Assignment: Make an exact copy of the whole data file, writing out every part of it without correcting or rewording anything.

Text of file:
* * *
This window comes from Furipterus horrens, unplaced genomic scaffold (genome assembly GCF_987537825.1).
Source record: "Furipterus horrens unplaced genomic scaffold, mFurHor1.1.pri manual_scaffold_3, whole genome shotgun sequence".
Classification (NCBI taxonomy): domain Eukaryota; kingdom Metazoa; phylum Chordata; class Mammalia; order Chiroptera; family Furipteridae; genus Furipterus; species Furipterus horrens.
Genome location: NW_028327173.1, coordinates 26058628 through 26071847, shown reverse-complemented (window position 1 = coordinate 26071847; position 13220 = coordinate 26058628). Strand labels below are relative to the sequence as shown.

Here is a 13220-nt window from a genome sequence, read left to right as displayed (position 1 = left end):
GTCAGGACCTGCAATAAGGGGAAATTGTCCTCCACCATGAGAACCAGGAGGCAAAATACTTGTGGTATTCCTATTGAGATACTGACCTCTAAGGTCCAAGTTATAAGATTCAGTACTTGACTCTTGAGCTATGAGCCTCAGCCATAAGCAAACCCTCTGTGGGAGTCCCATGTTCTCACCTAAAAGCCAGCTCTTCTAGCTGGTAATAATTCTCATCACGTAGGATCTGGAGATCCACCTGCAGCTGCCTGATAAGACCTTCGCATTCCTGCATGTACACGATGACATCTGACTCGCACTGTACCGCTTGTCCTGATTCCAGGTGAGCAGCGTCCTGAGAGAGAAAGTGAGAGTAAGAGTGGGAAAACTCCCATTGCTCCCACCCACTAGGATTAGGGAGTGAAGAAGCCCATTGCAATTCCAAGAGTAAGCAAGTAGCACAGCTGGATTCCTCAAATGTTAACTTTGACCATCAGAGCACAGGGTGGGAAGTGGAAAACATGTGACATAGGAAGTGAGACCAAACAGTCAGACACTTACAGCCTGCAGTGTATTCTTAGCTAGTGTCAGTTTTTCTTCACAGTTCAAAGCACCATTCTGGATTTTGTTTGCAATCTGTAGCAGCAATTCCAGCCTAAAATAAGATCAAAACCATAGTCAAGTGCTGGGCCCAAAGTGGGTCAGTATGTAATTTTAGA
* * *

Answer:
This window comes from Furipterus horrens, unplaced genomic scaffold (genome assembly GCF_987537825.1).
Source record: "Furipterus horrens unplaced genomic scaffold, mFurHor1.1.pri manual_scaffold_3, whole genome shotgun sequence".
Classification (NCBI taxonomy): domain Eukaryota; kingdom Metazoa; phylum Chordata; class Mammalia; order Chiroptera; family Furipteridae; genus Furipterus; species Furipterus horrens.
Genome location: NW_028327173.1, coordinates 26058628 through 26071847, shown reverse-complemented (window position 1 = coordinate 26071847; position 13220 = coordinate 26058628). Strand labels below are relative to the sequence as shown.

Here is a 13220-nt window from a genome sequence, read left to right as displayed (position 1 = left end):
GTCAGGACCTGCAATAAGGGGAAATTGTCCTCCACCATGAGAACCAGGAGGCAAAATACTTGTGGTATTCCTATTGAGATACTGACCTCTAAGGTCCAAGTTATAAGATTCAGTACTTGACTCTTGAGCTATGAGCCTCAGCCATAAGCAAACCCTCTGTGGGAGTCCCATGTTCTCACCTAAAAGCCAGCTCTTCTAGCTGGTAATAATTCTCATCACGTAGGATCTGGAGATCCACCTGCAGCTGCCTGATAAGACCTTCGCATTCCTGCATGTACACGATGACATCTGACTCGCACTGTACCGCTTGTCCTGATTCCAGGTGAGCAGCGTCCTGAGAGAGAAAGTGAGAGTAAGAGTGGGAAAACTCCCATTGCTCCCACCCACTAGGATTAGGGAGTGAAGAAGCCCATTGCAATTCCAAGAGTAAGCAAGTAGCACAGCTGGATTCCTCAAATGTTAACTTTGACCATCAGAGCACAGGGTGGGAAGTGGAAAACATGTGACATAGGAAGTGAGACCAAACAGTCAGACACTTACAGCCTGCAGTGTATTCTTAGCTAGTGTCAGTTTTTCTTCACAGTTCAAAGCACCATTCTGGATTTTGTTTGCAATCTGTAGCAGCAATTCCAGCCTAAAATAAGATCAAAACCATAGTCAAGTGCTGGGCCCAAAGTGGGTCAGTATGTAATTTTAGA